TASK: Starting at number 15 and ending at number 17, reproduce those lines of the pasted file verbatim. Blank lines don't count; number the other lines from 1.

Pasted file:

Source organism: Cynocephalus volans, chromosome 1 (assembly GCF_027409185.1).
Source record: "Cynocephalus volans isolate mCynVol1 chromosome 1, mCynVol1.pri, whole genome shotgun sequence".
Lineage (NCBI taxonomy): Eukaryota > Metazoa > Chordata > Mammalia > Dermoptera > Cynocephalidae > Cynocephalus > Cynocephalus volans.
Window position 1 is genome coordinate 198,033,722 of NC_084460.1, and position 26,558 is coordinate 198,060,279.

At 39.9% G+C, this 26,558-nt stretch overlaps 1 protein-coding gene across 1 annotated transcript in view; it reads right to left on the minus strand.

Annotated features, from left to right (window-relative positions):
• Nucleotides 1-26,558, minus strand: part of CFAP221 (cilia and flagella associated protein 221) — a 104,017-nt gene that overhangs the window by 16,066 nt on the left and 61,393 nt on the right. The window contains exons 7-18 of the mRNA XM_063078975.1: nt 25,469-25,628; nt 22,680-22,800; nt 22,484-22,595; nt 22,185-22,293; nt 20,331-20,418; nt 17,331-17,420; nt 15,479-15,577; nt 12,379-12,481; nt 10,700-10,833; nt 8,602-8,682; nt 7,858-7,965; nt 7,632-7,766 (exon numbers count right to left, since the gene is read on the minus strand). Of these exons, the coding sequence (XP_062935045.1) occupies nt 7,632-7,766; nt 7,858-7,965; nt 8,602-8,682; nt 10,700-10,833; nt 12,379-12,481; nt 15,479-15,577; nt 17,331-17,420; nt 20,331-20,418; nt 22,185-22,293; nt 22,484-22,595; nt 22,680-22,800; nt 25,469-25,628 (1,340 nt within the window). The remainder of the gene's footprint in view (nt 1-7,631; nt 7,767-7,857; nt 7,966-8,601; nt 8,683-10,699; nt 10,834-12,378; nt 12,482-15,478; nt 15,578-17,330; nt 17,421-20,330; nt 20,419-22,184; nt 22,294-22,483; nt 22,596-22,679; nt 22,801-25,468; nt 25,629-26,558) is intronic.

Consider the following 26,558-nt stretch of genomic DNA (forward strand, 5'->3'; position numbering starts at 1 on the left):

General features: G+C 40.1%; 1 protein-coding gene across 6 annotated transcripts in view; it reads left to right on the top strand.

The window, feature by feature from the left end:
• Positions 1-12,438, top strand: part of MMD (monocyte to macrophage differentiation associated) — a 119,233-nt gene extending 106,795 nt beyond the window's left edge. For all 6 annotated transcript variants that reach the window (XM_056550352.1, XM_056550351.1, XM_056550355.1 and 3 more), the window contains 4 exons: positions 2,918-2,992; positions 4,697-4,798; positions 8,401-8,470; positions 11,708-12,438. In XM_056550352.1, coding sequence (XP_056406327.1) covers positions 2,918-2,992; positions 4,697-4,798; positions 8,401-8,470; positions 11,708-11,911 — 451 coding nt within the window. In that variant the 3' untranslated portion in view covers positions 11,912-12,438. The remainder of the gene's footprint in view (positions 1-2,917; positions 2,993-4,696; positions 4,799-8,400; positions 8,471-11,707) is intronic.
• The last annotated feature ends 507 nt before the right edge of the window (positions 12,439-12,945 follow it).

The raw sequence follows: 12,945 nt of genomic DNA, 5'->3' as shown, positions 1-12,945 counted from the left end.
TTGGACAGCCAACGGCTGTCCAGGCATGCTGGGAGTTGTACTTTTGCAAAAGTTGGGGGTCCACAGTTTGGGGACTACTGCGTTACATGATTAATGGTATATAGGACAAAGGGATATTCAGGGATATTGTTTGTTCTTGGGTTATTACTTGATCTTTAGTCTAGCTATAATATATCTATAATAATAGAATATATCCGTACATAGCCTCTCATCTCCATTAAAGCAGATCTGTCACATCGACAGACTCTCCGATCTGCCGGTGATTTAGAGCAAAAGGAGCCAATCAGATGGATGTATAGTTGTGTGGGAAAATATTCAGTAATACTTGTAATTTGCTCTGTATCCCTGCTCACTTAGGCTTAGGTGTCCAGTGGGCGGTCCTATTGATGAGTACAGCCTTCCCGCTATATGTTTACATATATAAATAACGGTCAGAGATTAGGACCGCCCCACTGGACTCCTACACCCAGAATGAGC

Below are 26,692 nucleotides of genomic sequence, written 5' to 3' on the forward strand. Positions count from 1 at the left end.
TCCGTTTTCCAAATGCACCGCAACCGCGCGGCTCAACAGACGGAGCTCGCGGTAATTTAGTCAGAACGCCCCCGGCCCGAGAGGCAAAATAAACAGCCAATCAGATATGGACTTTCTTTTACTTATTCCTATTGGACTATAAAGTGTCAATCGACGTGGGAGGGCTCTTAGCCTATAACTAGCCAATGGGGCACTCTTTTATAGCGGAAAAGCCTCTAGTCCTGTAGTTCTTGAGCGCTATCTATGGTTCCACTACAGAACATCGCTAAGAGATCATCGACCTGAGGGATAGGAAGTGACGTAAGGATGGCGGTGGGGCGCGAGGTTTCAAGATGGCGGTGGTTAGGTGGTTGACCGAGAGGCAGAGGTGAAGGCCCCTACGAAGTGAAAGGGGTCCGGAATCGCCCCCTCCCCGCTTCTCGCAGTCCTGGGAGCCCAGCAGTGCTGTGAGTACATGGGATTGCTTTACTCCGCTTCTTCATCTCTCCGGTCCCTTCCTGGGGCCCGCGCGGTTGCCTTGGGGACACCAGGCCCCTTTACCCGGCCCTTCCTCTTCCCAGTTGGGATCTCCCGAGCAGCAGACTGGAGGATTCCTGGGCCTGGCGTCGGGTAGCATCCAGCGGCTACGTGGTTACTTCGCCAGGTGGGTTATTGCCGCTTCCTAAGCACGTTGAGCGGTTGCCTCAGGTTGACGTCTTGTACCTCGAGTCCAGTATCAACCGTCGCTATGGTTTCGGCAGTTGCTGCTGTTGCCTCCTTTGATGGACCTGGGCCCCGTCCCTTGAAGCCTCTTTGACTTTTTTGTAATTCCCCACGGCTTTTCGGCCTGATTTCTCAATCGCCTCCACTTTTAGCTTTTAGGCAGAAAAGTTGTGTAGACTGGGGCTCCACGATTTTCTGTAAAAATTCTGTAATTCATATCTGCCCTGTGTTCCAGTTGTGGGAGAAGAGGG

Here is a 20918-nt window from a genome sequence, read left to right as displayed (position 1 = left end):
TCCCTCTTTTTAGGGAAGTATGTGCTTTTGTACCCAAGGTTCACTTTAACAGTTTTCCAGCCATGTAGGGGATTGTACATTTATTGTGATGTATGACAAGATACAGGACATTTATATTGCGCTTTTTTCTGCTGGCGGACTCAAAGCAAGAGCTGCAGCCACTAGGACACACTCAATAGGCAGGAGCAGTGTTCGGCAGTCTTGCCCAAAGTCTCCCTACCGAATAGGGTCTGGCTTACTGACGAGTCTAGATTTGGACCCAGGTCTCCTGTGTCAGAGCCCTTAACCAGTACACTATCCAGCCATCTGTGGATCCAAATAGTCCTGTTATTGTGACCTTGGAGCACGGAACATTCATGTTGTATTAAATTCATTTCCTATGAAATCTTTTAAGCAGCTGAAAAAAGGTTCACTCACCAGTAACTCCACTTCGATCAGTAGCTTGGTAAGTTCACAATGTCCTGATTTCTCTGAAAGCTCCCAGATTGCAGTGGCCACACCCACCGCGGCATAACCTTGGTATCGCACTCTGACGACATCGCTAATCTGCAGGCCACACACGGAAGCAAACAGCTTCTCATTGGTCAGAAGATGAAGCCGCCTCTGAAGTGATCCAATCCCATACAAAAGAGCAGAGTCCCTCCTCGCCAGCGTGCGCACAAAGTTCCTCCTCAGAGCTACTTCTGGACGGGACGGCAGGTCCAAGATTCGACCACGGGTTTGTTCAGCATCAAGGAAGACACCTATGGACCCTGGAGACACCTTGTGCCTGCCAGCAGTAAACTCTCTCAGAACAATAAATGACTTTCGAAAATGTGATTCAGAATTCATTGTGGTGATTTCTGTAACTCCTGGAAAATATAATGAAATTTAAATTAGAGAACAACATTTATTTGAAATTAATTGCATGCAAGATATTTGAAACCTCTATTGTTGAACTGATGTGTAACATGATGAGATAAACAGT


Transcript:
Below are 26,692 nucleotides of genomic sequence, written 5' to 3' on the forward strand. Positions count from 1 at the left end.
TCCGTTTTCCAAATGCACCGCAACCGCGCGGCTCAACAGACGGAGCTCGCGGTAATTTAGTCAGAACGCCCCCGGCCCGAGAGGCAAAATAAACAGCCAATCAGATATGGACTTTCTTTTACTTATTCCTATTGGACTATAAAGTGTCAATCGACGTGGGAGGGCTCTTAGCCTATAACTAGCCAATGGGGCACTCTTTTATAGCGGAAAAGCCTCTAGTCCTGTAGTTCTTGAGCGCTATCTATGGTTCCACTACAGAACATCGCTAAGAGATCATCGACCTGAGGGATAGGAAGTGACGTAAGGATGGCGGTGGGGCGCGAGGTTTCAAGATGGCGGTGGTTAGGTGGTTGACCGAGAGGCAGAGGTGAAGGCCCCTACGAAGTGAAAGGGGTCCGGAATCGCCCCCTCCCCGCTTCTCGCAGTCCTGGGAGCCCAGCAGTGCTGTGAGTACATGGGATTGCTTTACTCCGCTTCTTCATCTCTCCGGTCCCTTCCTGGGGCCCGCGCGGTTGCCTTGGGGACACCAGGCCCCTTTACCCGGCCCTTCCTCTTCCCAGTTGGGATCTCCCGAGCAGCAGACTGGAGGATTCCTGGGCCTGGCGTCGGGTAGCATCCAGCGGCTACGTGGTTACTTCGCCAGGTGGGTTATTGCCGCTTCCTAAGCACGTTGAGCGGTTGCCTCAGGTTGACGTCTTGTACCTCGAGTCCAGTATCAACCGTCGCTATGGTTTCGGCAGTTGCTGCTGTTGCCTCCTTTGATGGACCTGGGCCCCGTCCCTTGAAGCCTCTTTGACTTTTTTGTAATTCCCCACGGCTTTTCGGCCTGATTTCTCAATCGCCTCCACTTTTAGCTTTTAGGCAGAAAAGTTGTGTAGACTGGGGCTCCACGATTTTCTGTAAAAATTCTGTAATTCATATCTGCCCTGTGTTCCAGTTGTGGGAGAAGAGGG

Here is a 20918-nt window from a genome sequence, read left to right as displayed (position 1 = left end):